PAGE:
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Changes in genes that reduce Cholesterol may increase the incidence of Cataracts

The possibility of getting cataracts and requiring cataract surgery appears to be higher among those with genetic variants linked to decreasing LDL cholesterol similarly to Statin drugs, according to recent research published in the Journal of the American Heart Association (JAHA). 

There is some indication from earlier studies that Statins may make cataracts more likely.

Researchers investigated whether specific genes that mimic the effects of statins may potentially independently raise the likelihood of acquiring cataracts in this study. Statin drugs lower LDL cholesterol levels by blocking the HMG-CoA-reductase enzyme (HMGCR). Variants in the human genome’s HMGCR gene area have an impact on how people metabolise cholesterol, according to earlier studies.

It’s critical to emphasise that cataract surgery is both successful and safe, and that the benefits of statins for reducing low-density lipoprotein levels in persons with high blood cholesterol levels far outweigh any small risk of cataracts.

Researchers studied genetic information for more than 402,000 people using the UK Biobank, a sizable database of UK residents that follows major health and medical disorders in close to half a million adults. The study concentrated on five prevalent genetic variations that have been previously identified as lowering LDL cholesterol levels.

Based on the previously determined effects of each mutation on LDL cholesterol, they then generated genetic scores. To find people who carry an uncommon mutation called a predicted loss-of-function mutation in the HMGCR gene, genetic coding data was analysed.

“When we carry a loss-of-function mutation, the gene is less likely to work,” Ghouse said. “If that gene doesn’t work, the body can’t produce that protein. Simply put, the loss-of-function mutation in the HMGCR gene equals taking a statin medication.”

The study discovered that Individuals with a higher risk of cataracts and cataract surgery were identified by the HMGCR genetic risk score. The genetic score found that there was a 14 percent increased risk of cataracts and a 25 percent increased risk of cataract surgery for every 38.7 mg/dL reduction in LDL cholesterol.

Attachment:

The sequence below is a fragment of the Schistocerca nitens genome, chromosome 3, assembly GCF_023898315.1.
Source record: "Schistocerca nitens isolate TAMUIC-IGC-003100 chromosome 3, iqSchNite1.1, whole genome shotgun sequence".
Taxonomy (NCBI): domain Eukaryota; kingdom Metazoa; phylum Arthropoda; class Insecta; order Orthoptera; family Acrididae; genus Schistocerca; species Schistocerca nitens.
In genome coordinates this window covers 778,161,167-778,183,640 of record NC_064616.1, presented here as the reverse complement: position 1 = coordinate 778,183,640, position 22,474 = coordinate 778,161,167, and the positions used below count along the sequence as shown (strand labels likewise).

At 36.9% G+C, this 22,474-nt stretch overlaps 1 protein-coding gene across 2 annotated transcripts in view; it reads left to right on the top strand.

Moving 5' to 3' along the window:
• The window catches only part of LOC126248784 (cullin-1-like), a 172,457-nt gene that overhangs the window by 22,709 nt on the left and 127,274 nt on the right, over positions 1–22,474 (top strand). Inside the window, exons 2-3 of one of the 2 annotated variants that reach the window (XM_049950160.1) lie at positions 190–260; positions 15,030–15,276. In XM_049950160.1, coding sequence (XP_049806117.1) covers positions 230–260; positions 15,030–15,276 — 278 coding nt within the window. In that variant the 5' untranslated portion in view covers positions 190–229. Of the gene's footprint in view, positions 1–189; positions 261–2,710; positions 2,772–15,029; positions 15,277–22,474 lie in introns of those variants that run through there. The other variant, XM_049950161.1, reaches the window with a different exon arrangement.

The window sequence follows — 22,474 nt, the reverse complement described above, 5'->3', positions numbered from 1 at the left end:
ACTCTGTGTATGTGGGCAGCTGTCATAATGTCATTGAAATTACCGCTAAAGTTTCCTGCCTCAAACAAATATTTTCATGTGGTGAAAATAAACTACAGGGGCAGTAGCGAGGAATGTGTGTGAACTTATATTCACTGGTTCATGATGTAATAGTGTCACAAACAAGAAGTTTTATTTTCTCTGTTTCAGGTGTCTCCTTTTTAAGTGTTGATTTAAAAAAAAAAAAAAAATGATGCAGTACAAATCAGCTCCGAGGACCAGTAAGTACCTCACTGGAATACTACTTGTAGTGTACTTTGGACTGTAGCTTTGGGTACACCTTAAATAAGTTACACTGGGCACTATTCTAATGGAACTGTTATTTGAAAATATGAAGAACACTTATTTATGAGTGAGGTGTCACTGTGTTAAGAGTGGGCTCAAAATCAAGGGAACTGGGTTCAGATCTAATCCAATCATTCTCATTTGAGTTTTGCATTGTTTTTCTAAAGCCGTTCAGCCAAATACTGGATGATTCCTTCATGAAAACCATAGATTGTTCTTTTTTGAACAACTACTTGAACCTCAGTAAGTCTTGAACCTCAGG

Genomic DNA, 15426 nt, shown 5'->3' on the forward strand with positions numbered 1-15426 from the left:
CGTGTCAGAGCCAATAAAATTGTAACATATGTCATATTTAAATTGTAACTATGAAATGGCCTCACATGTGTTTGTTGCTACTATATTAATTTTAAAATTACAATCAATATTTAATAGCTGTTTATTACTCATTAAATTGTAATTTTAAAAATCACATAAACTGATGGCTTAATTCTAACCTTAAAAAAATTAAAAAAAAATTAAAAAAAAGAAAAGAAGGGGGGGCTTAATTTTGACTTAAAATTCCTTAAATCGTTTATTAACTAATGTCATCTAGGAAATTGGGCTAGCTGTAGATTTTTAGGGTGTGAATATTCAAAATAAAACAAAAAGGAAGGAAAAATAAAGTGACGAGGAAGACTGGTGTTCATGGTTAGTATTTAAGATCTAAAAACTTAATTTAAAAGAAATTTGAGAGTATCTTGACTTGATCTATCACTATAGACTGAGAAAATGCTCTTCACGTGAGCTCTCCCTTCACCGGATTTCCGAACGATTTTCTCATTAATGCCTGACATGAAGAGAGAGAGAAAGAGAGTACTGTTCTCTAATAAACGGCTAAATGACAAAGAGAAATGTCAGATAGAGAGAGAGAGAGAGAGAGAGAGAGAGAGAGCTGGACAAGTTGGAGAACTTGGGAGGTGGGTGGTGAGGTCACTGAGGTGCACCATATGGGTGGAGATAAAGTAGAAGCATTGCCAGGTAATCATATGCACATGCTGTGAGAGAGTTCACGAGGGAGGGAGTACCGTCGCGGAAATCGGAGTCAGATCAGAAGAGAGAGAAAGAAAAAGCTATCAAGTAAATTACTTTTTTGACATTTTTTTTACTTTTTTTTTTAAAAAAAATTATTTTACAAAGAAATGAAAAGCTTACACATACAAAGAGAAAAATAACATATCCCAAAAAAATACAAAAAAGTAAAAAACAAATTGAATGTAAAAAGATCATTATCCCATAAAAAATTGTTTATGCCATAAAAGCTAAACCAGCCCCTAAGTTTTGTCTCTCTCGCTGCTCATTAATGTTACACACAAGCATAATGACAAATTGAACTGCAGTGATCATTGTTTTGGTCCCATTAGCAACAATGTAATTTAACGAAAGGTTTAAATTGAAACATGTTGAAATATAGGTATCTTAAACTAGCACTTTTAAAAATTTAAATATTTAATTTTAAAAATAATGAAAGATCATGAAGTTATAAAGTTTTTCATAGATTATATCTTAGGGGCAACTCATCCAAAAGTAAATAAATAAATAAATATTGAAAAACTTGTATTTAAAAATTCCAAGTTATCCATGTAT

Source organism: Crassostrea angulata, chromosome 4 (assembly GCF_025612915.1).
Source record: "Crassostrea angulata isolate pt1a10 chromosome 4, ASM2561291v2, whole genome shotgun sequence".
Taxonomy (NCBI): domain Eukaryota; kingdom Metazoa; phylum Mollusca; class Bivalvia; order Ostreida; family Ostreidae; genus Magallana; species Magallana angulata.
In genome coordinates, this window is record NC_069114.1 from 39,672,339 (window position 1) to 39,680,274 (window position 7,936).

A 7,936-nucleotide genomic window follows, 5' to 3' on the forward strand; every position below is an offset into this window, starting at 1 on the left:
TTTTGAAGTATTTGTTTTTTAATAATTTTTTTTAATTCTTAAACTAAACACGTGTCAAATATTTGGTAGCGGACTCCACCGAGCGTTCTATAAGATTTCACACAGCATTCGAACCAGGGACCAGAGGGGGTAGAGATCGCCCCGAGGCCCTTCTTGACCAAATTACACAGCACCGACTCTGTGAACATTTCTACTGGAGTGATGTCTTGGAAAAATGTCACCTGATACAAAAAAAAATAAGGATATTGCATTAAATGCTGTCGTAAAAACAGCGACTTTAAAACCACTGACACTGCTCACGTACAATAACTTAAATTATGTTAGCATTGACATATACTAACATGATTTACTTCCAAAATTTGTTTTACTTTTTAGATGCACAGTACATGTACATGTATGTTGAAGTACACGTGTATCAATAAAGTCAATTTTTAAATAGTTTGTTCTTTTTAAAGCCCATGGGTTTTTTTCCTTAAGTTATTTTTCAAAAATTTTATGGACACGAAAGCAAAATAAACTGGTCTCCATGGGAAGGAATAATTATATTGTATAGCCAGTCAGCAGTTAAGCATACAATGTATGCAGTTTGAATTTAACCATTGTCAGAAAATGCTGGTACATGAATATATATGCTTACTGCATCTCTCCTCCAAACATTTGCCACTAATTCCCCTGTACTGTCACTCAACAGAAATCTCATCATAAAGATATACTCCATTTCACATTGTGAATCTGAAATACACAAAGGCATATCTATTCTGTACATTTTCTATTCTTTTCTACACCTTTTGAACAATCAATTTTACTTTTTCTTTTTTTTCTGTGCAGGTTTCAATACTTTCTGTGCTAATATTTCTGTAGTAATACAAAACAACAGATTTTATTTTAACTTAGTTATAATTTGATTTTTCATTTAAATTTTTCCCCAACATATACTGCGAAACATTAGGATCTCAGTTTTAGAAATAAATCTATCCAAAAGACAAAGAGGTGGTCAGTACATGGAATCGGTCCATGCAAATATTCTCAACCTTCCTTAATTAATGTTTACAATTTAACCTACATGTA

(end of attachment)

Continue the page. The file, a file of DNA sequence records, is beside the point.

32 (0.02 percent) of the 169,172 individuals having HMGCR sequencing data harboured one of the 17 unusual loss-of-function mutations predicted by the HMGCR. Carriers of these uncommon mutations were over 4.5 times more likely to acquire cataracts and over 5 times more likely to undergo cataract surgery than non-carriers.

Ghouse said he was surprised by the magnitude of the association. “The main difference between the two analyses is that loss-of-function mutations are really more detrimental than common variants, meaning they mimic change that is often induced by medications,” he said. “We believe that the true effect lies closer to the loss-of-function mutation association than the common variant association. When taking statins, you have an almost-complete inhibition of that protein, and when you have a loss-of-function mutation you also have a significantly reduced ability to produce that protein.”

The main drawback of the study, as stated by the author, is that while having these genetic variants increases a person’s risk of developing cataracts throughout their lifetime. This risk shouldn’t be assessed the same way for those who start taking statins later in life due to the potential benefits of lowering blood cholesterol levels. They further verified that whereas statin treatment often starts later in age, the relationships reflect lifelong treatment.

To support these findings, more clinical trials evaluating this connection are required.

The rationale is that by identifying and intensively monitoring a small group of individuals who have a childhood diagnosis of elevated cholesterol and begin statin therapy at a young age, be monitored for cataracts as well.

Changes in genes that reduce Cholesterol may increase the incidence of Cataracts

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